In what would be a major and potentially deadly change in American healthcare policy, The House of Representatives will take up H.R. 358 —The Protect Life Act—this week. The bill would permit federally funded hospitals to refuse abortion services even to women who would likely die without the procedure.
As the law currently stands, hospitals are required by EMTALA to provide emergency care to anyone who walks through their doors. If a hospital is unable or unwilling to perform a necessary procedure, it is obligated to stabilize the patient and then transfer the individual to a facility that can perform the procedure and agrees to do so. As a result of the EMTALA requirements, the 600 plus Catholic hospitals in the nation who are unwilling to perform abortions on religious grounds, even in life-threatening circumstances to the mother, are obligated to transfer that patient in need of such a procedure to a hospital that agrees to perform the required operation.
If The Protect Life Act were to pass, this would no longer be the case. Hospitals that do not care to perform abortions, for whatever reason and even when the procedure is required to save the life of the mother, would be legally permitted to simply do nothing.
While one might anticipate that hospitals refusing to perform abortions would transfer a patient in life-threatening circumstances to a facility willing to perform the abortion, I wouldn’t be so sure.
In 2009, a Phoenix-based Catholic bishop excommunicated Sister Margaret McBride, an administrator at St. Joseph’s Hospital, for authorizing an abortion in the case of a woman who was suffering from pulmonary hypertension and was likely to die without the procedure. In stating his reasons for this extreme act, the Archdiocese issued a statement saying, in part:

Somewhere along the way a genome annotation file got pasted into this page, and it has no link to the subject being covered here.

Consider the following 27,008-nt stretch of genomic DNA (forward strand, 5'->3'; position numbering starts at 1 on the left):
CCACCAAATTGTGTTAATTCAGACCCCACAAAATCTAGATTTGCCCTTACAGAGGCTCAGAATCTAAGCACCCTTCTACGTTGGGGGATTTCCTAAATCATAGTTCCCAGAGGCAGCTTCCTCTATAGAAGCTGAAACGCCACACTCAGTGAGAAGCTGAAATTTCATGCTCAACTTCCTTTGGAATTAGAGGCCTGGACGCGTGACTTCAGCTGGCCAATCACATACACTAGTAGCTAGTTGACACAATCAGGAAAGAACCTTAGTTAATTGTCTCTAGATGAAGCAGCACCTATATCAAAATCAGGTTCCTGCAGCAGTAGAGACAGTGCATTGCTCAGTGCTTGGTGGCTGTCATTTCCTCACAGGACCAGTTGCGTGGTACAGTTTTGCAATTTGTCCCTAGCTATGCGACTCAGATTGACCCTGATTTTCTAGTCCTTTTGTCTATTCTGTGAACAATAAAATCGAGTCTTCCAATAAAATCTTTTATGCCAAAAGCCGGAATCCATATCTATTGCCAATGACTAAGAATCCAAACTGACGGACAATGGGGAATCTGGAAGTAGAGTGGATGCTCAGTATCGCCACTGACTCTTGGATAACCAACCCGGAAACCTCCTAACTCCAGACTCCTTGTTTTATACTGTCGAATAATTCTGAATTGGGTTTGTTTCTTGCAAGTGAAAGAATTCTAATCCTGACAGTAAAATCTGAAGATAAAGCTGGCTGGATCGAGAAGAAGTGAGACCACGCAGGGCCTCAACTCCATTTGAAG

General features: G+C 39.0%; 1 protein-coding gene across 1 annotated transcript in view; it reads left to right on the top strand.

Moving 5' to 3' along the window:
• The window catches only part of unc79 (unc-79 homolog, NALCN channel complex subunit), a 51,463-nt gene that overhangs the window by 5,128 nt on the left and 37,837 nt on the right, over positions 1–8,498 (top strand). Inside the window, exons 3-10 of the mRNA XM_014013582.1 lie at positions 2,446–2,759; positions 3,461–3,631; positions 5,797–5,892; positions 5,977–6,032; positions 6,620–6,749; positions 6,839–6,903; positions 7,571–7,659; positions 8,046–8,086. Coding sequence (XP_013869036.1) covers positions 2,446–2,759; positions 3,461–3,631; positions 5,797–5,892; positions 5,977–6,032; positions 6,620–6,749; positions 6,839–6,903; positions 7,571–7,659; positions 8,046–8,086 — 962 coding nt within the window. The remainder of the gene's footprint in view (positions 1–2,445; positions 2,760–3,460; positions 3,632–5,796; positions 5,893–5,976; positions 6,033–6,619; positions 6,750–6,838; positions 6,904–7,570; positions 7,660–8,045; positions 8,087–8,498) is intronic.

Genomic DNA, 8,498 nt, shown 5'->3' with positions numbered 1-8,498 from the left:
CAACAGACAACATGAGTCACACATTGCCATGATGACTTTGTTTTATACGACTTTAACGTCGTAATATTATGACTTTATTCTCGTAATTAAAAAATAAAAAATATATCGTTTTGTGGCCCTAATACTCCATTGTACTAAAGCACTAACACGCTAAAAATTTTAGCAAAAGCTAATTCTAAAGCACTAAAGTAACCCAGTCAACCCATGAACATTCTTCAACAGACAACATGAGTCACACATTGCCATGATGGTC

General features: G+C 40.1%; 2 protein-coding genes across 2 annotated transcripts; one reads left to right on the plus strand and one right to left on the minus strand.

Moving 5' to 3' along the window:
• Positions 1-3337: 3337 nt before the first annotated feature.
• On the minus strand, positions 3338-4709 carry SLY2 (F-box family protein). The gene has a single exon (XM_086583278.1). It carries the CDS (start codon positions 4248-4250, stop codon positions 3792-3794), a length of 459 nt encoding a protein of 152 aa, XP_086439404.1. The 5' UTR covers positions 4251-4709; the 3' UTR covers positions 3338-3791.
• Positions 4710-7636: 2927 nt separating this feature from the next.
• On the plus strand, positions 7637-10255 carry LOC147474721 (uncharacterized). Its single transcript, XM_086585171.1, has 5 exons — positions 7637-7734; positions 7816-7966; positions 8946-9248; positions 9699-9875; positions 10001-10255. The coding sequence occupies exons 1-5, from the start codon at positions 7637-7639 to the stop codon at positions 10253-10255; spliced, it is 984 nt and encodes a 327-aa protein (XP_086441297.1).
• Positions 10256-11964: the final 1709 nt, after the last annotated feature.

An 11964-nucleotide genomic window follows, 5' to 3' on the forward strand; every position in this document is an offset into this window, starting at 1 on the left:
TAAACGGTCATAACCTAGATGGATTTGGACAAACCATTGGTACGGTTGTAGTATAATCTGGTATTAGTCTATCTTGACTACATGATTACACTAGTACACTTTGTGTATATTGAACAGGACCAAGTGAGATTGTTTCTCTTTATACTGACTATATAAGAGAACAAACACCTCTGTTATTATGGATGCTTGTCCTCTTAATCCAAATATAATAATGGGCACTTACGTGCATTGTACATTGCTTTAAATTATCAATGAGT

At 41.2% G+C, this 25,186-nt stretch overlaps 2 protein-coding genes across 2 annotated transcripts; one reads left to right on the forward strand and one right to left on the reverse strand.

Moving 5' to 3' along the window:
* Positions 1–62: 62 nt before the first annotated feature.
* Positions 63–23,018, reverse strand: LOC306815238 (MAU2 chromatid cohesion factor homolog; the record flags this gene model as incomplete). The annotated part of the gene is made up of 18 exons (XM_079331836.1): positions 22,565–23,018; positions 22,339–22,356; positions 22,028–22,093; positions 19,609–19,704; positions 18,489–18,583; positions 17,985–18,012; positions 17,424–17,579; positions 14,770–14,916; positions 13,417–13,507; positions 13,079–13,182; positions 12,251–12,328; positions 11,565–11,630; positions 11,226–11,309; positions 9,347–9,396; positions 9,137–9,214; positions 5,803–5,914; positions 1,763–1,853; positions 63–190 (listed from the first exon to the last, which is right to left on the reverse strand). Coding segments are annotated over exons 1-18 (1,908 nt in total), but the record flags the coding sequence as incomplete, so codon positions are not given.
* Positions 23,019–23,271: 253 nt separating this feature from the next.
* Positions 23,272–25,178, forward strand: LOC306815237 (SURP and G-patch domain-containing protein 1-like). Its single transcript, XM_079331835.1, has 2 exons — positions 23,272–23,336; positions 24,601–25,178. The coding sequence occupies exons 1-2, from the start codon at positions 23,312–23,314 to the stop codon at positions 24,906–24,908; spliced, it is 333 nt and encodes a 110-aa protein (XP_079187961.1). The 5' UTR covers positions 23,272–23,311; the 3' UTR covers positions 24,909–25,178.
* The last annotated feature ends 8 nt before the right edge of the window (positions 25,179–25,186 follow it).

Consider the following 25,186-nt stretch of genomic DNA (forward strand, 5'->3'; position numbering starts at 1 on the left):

An unborn child is not a disease. While medical professionals should certainly try to save a pregnant mother’s life, the means by which they do it can never be by directly killing her unborn child. The end does not justify the means.
The direct killing of an unborn child is always immoral, no matter the circumstances, and it cannot be permitted in any institution that claims to be authentically Catholic.
Given this line of thought, should The Protect Life Act become the law, it seems unlikely that such a Catholic institution would voluntarily send a patient over to another facility knowing that an abortion was going to take place.
And the bill doesn’t stop at allowing hospitals to let mothers face death. It would also deny federal funding to a health care plan that offers to pay for abortion services even in life-threatening circumstances.
Dawn Laguens, executive vice-president for communications at Planned Parenthood, summed it up quite nicely:
This is just a demolition derby for women’s health care. To first say, ‘We won’t even treat you if you show up needing a life-saving abortion,’ and then to eliminate health insurance that might have saved your family from bankruptcy is a real one-two gut punch to women in these tough economic times.
So, how is it that the sponsors and backers of this bill happen to be the same people who constantly rail against government intruding in our lives yet would now empower medical facilities to allow a woman to die if their respective religious beliefs do not match up?
Demolition derby, indeed.